Rabbi Kariv framed the sorrow, quoting the Mishna and Bialik, offering questions but no answers. It was Lakin's family — his wife Karen and son Micah, his daughter Manya, and in particular his granddaughter Shachar– who gave the love and color to a man whose life was devoted to education and affection. Lakin spent years as a principal in Glastonbury Conn., and there published a book called “Teaching as an Act of Love.” Once he arrived in Israel he began teaching English to children, both Israeli and Palestinian. His Facebook page reads at the top “coexist” with a peace sign. His every impulse was kindness and his every path was peace. This is the man that two Arab teens, aged 13 and 15, decided they needed to stab and shoot until he was lost to those whom he loved.
Walking with the long procession to the gravesite, I listened. There was not a word of fury. No one shook a fist or uttered an imprecation. There were no promises of revenge or hints of hatred. There was an overwhelming sadness; how could such a man come to such an end? The procession, like the service, was a paradigm of dignity and closeness and solemn reckoning with the end of a beautiful life. I wish the world had been able to walk with us, to see whom we lost, and who mourns him. To see the soul of a people. Instead this devout spirit will be swallowed up in bromides about the “cycle” of terror.
When Lakin's wife Karen spoke, struggling to make it through her few words, she cited Frost's famous poem, “Stopping by Woods on a Snowy Evening.” She quoted the final stanza:
The woods are lovely, dark and deep
But I've got promises to keep
And miles to go before I sleep
And miles to go before I sleep.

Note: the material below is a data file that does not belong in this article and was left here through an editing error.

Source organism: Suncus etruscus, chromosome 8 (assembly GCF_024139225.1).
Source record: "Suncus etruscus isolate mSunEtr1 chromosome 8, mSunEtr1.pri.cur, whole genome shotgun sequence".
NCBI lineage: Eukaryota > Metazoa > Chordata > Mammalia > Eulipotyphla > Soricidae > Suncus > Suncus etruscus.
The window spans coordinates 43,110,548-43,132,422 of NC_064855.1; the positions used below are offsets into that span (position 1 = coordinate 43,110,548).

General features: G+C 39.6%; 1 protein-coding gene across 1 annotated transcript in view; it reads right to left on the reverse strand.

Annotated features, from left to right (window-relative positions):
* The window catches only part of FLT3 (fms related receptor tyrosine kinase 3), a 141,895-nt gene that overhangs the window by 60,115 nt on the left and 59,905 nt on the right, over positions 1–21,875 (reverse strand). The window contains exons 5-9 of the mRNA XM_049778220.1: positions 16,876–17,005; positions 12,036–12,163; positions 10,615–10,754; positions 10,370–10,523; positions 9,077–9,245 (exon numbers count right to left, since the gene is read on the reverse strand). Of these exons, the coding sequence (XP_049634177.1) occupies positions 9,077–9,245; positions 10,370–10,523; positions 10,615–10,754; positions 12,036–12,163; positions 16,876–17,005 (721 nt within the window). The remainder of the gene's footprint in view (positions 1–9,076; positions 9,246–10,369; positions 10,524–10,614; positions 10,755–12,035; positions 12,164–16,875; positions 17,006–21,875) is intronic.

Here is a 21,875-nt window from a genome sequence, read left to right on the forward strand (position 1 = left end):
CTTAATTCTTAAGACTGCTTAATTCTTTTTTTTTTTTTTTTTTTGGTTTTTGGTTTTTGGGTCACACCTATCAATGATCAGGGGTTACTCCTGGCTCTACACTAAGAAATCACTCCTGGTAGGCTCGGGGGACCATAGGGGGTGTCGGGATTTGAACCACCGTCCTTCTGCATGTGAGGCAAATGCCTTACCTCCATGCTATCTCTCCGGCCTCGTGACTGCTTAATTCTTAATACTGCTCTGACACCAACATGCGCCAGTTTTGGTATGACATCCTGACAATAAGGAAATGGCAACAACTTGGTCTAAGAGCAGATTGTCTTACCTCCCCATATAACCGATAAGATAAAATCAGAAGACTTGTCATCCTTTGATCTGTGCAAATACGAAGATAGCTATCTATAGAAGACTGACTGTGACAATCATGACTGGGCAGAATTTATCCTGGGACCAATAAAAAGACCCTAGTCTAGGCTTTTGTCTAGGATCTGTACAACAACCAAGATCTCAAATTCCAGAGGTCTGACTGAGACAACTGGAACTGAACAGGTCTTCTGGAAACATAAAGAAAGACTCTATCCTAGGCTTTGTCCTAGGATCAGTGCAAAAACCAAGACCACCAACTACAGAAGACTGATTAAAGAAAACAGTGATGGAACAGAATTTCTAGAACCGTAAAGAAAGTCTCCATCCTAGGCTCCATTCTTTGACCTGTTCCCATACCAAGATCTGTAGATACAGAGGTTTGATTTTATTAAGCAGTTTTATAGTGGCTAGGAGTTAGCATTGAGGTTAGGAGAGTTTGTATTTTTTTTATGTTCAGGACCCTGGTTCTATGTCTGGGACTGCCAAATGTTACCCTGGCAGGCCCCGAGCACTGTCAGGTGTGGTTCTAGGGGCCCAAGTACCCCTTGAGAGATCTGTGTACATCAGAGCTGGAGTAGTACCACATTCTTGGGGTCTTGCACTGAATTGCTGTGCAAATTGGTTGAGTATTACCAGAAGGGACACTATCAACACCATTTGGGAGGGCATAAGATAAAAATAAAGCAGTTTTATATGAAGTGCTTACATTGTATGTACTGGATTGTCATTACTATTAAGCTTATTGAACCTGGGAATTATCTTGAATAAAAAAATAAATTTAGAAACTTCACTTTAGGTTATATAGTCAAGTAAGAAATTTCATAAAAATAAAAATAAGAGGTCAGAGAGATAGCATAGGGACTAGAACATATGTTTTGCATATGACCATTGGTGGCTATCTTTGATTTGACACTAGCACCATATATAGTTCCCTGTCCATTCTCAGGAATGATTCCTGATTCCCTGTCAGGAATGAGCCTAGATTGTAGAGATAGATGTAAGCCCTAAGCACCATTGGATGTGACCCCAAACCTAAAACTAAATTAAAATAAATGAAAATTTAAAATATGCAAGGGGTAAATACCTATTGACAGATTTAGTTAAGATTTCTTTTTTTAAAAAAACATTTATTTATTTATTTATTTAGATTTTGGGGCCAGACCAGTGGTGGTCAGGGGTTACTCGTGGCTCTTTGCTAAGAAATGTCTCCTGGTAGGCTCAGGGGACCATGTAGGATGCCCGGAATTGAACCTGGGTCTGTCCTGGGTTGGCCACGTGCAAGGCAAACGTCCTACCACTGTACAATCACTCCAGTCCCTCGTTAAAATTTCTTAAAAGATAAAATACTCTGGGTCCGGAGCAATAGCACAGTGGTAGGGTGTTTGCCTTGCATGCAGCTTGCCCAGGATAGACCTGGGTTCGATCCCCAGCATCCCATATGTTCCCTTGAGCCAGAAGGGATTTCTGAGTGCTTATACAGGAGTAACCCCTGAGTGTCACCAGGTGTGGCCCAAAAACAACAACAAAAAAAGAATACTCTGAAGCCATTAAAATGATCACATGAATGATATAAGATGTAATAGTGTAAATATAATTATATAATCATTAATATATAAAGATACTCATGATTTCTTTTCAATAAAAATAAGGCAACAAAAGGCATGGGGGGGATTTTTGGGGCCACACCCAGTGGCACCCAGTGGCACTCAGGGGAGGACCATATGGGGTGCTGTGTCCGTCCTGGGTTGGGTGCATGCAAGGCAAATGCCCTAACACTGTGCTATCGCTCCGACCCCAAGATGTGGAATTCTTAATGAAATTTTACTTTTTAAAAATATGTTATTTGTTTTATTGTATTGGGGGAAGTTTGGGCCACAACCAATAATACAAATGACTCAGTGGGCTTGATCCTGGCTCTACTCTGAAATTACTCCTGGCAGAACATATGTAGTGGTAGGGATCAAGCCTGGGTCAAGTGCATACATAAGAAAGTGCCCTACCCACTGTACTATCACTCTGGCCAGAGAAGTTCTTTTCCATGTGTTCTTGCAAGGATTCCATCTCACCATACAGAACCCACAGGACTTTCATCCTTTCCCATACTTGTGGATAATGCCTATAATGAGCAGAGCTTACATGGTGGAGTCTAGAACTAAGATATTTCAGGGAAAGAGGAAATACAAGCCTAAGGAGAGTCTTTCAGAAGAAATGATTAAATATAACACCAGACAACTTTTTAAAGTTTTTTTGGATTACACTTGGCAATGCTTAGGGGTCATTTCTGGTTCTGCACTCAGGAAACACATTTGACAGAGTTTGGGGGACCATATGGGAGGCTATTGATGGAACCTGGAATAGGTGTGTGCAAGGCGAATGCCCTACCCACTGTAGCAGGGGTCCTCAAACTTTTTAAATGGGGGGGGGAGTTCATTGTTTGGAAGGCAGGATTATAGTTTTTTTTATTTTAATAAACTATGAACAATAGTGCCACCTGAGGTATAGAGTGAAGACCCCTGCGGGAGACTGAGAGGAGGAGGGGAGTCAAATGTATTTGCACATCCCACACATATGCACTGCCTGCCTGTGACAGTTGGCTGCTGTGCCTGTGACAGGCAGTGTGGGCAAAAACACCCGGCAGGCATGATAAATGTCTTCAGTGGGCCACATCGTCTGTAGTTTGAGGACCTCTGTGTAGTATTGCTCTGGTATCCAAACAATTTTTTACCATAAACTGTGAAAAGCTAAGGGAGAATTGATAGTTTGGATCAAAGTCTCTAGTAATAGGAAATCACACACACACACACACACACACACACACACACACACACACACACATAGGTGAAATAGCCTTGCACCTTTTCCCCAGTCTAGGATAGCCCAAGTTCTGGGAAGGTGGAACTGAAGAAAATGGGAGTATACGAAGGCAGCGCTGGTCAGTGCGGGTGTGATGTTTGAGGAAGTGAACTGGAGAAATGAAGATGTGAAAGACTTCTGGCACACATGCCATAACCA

She whispered that Richard still had far to go, his work was undone, there was much more he wanted to do. Then she promised that she, and her family, and her community, would continue the journey begun by the partner of her life.
A brutal murder does not become evil because its victim is a kind and giving man. But the evil is made more poignant, more painful and far more clear when the person who is targeted has done everything in his power to improve the lives of people like those who chose to slaughter him. God's image shined through Richard Lakin and was betrayed by those who killed him.
After his body was lowered and the grave covered and the final prayers were said, we all looked at each other with sadness. The sadness was for Lakin and his family of course, but not only for him. It was for Israel. We have recited the El Maleh Rachamim too many times. Dirt has been dropped on the bodies of women, men and children cruelly taken since before the first day this state was founded. I knew how many in that group had gone not to one but to countless such funerals, hoping even as hope slipped away, wondering themselves how much longer decent and even noble lives would be silenced by savagery. And we stood ringed around the grave knowing something that compounds the pain, that the loss of an Israeli to an act of terror would not for a moment disturb the sleep of a complacent world.
Still, standing around the grave of a fellow Jew who had given so much, it was not about the world. It was not even about the callous and evil youths who had committed this murder. It was about an exemplary life and the enduring solidarity and support of the Jewish people. The kaddish was for Richard Lakin, but it was for all of us, for the dreams that have died and the promise that is mourned, again and again, by a people that so desperately wants to live in peace.